Christmas ornament dangles truth

Our Christmas tree decorations have taken a hit this year. Small pudgy hands have popped a manger out of a stable and briefly separated a little white church from its steeple.

Another creative soul, with one of my old purses slung over her shoulder and tottering in her aunt’s red high heels, was caught trying to remove a strand of gold beads from the tree. Why, of course, jewelry. We grown-ups can be so shortsighted sometimes.

The more valuable decorations (and who are we kidding, they’re all expendable), have been hung above the three-foot mark. An ornament I received as a gift last year has been moved to a higher branch as part of our Christmas protection program. The ornament is made of salt dough that was rolled out, cut with a gingerbread-man mold, baked in the oven and then painted neon pink.

“I wrote your name on it,” beamed the 4-year-old boy who made it.

Sure enough, in silver paint, he had painted “Lori” although with a few minor changes. The o, r and i had been scrambled, and the back of the o was so flat it looked like an a. Picture a bright pink gingerbread man that says L-i-a-r hanging from our tree and you have my new favorite decoration.

The ornament is a keepsake because of the sweet child who made it, but also because, whether by coincidence or providence, it is a fresh reminder of the real meaning of Christmas.

Each year it is a challenge to paw through all the wrapping, glitz and glitter and hold the real meaning of Christmas. The dangling sign that says, “Peace Love and Accessories,” hanging at a popular clothing store hits two out of three. The banner at the hair salon that says, “Christmas is giving the gift of beauty” grasps an element of truth and then turns sharply to promoting gift certificates for manicures and pedicures. Then there is the sign at the mall asking, “Is it better to give or to get?”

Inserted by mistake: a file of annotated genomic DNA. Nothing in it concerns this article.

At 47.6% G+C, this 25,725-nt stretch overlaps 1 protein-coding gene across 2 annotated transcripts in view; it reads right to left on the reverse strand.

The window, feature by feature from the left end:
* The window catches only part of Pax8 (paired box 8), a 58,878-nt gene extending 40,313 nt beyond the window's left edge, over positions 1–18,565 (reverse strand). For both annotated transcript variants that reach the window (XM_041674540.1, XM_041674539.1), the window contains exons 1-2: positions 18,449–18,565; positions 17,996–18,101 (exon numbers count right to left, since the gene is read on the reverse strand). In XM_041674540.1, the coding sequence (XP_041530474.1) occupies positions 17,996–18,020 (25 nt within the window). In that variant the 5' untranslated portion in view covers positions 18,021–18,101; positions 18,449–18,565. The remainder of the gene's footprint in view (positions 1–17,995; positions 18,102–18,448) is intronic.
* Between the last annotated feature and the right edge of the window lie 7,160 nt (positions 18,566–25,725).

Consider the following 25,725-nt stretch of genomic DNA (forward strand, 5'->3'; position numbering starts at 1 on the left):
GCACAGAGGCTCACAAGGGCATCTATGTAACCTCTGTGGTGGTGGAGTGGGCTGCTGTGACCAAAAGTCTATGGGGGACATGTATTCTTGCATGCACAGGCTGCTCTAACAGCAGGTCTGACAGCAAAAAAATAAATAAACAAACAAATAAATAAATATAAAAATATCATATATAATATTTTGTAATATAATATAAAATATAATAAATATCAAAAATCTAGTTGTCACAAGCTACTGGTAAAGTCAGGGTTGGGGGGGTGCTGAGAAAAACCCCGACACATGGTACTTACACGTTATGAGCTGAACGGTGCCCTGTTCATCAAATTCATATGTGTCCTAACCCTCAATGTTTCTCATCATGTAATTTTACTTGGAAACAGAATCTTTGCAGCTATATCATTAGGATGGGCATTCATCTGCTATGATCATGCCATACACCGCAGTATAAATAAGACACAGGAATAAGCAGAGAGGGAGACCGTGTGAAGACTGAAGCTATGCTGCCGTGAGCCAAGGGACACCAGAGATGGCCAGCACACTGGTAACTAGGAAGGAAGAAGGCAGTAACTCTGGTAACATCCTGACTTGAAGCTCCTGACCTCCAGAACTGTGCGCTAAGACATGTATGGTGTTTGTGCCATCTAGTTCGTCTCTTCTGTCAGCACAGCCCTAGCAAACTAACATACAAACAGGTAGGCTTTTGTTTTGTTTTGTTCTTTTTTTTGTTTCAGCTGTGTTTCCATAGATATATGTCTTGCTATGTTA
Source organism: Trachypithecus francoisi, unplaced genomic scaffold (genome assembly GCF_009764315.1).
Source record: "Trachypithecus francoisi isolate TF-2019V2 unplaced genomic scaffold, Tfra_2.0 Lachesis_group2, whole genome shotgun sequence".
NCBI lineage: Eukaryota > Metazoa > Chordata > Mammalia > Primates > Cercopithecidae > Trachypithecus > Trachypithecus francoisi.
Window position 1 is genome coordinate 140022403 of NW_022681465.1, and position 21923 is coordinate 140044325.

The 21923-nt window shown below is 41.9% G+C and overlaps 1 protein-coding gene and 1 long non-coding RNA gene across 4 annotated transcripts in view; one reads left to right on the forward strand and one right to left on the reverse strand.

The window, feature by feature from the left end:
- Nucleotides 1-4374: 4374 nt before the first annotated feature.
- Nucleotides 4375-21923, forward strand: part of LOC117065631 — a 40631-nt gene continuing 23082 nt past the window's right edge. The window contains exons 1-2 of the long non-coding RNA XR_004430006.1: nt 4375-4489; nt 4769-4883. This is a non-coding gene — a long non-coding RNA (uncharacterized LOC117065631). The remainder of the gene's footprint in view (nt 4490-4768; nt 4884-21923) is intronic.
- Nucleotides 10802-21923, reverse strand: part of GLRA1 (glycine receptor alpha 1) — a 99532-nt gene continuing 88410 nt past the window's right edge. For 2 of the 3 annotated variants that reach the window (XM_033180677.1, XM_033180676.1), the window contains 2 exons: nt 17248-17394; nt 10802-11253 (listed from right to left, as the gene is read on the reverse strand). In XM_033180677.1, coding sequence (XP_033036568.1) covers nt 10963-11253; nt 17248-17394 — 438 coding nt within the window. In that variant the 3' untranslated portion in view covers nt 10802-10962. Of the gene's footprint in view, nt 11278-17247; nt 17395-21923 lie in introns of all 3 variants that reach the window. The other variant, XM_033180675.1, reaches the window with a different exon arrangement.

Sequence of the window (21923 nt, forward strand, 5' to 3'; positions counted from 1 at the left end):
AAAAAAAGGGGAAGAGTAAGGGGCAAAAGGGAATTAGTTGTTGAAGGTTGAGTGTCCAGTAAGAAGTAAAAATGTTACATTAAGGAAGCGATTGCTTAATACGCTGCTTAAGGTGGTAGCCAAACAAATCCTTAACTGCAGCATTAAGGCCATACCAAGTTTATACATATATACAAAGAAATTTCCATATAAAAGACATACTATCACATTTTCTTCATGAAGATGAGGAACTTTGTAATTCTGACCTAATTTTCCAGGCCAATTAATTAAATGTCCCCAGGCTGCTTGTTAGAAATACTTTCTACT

The sights and sounds of the commercial Christmas are entertaining, mesmerizing and enjoyable, but they are cheap impostors and fleeting shadows of the real thing.

The amazing, jaw-dropping, eye-popping wonder of Christmas is that the Son of God took on the form of man and came to Earth.

I’m reminded of the little boy scared of a thunderstorm. His mother told him not to be afraid because God was always with him, to which the boy replied, “I know God is here, but I wish he had skin on.”

The true heart of Christmas is that God put on skin. Deity became flesh. In a mysterious convergence of time and space, and an intersection of the natural and supernatural, God once again extended his kind hands and strong arms to mankind. He came for the broken, hurting, can’t-seem-to-get-it-right, self-centered, proud, sad, violent, treacherous, devious and arrogant.

He came for us all, even Liars and Loris. A gingerbread man in neon pink and silver is a perfect reminder.